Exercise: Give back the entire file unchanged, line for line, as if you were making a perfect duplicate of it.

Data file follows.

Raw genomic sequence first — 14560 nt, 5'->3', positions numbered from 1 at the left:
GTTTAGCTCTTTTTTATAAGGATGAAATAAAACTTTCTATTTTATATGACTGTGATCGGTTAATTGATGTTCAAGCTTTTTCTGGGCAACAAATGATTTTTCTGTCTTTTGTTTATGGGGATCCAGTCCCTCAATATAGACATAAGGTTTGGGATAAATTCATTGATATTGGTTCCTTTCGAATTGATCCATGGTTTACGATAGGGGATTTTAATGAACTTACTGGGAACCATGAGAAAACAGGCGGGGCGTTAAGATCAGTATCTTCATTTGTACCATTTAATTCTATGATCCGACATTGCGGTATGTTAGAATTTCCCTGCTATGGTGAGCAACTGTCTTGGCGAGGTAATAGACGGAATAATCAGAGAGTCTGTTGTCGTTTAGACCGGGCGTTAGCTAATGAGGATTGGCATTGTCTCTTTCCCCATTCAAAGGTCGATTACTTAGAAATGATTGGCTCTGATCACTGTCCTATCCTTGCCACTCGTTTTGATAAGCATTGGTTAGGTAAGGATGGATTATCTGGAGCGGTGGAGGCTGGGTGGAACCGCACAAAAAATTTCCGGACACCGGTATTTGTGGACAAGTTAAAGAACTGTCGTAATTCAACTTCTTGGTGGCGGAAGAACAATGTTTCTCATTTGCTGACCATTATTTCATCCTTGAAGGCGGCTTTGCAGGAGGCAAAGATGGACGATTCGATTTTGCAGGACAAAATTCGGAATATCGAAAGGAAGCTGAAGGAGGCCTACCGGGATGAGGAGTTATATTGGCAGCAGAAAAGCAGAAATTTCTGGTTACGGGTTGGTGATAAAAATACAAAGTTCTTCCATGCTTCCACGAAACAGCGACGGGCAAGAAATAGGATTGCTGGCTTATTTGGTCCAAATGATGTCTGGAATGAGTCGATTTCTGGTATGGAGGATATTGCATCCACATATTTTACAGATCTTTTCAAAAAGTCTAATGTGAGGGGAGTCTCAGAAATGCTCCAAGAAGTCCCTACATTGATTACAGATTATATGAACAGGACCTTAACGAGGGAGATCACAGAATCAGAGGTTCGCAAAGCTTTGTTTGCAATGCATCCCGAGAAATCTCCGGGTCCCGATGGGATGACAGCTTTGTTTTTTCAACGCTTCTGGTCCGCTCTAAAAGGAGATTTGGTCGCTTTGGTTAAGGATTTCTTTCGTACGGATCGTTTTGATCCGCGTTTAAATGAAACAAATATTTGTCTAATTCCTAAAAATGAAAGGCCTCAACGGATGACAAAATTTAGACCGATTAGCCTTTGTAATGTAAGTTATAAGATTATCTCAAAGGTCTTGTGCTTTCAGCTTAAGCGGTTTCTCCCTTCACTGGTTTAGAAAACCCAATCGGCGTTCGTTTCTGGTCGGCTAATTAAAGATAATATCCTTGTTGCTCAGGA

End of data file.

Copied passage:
Raw genomic sequence first — 14560 nt, 5'->3', positions numbered from 1 at the left:
GTTTAGCTCTTTTTTATAAGGATGAAATAAAACTTTCTATTTTATATGACTGTGATCGGTTAATTGATGTTCAAGCTTTTTCTGGGCAACAAATGATTTTTCTGTCTTTTGTTTATGGGGATCCAGTCCCTCAATATAGACATAAGGTTTGGGATAAATTCATTGATATTGGTTCCTTTCGAATTGATCCATGGTTTACGATAGGGGATTTTAATGAACTTACTGGGAACCATGAGAAAACAGGCGGGGCGTTAAGATCAGTATCTTCATTTGTACCATTTAATTCTATGATCCGACATTGCGGTATGTTAGAATTTCCCTGCTATGGTGAGCAACTGTCTTGGCGAGGTAATAGACGGAATAATCAGAGAGTCTGTTGTCGTTTAGACCGGGCGTTAGCTAATGAGGATTGGCATTGTCTCTTTCCCCATTCAAAGGTCGATTACTTAGAAATGATTGGCTCTGATCACTGTCCTATCCTTGCCACTCGTTTTGATAAGCATTGGTTAGGTAAGGATGGATTATCTGGAGCGGTGGAGGCTGGGTGGAACCGCACAAAAAATTTCCGGACACCGGTATTTGTGGACAAGTTAAAGAACTGTCGTAATTCAACTTCTTGGTGGCGGAAGAACAATGTTTCTCATTTGCTGACCATTATTTCATCCTTGAAGGCGGCTTTGCAGGAGGCAAAGATGGACGATTCGATTTTGCAGGACAAAATTCGGAATATCGAAAGGAAGCTGAAGGAGGCCTACCGGGATGAGGAGTTATATTGGCAGCAGAAAAGCAGAAATTTCTGGTTACGGGTTGGTGATAAAAATACAAAGTTCTTCCATGCTTCCACGAAACAGCGACGGGCAAGAAATAGGATTGCTGGCTTATTTGGTCCAAATGATGTCTGGAATGAGTCGATTTCTGGTATGGAGGATATTGCATCCACATATTTTACAGATCTTTTCAAAAAGTCTAATGTGAGGGGAGTCTCAGAAATGCTCCAAGAAGTCCCTACATTGATTACAGATTATATGAACAGGACCTTAACGAGGGAGATCACAGAATCAGAGGTTCGCAAAGCTTTGTTTGCAATGCATCCCGAGAAATCTCCGGGTCCCGATGGGATGACAGCTTTGTTTTTTCAACGCTTCTGGTCCGCTCTAAAAGGAGATTTGGTCGCTTTGGTTAAGGATTTCTTTCGTACGGATCGTTTTGATCCGCGTTTAAATGAAACAAATATTTGTCTAATTCCTAAAAATGAAAGGCCTCAACGGATGACAAAATTTAGACCGATTAGCCTTTGTAATGTAAGTTATAAGATTATCTCAAAGGTCTTGTGCTTTCAGCTTAAGCGGTTTCTCCCTTCACTGGTTTAGAAAACCCAATCGGCGTTCGTTTCTGGTCGGCTAATTAAAGATAATATCCTTGTTGCTCAGGA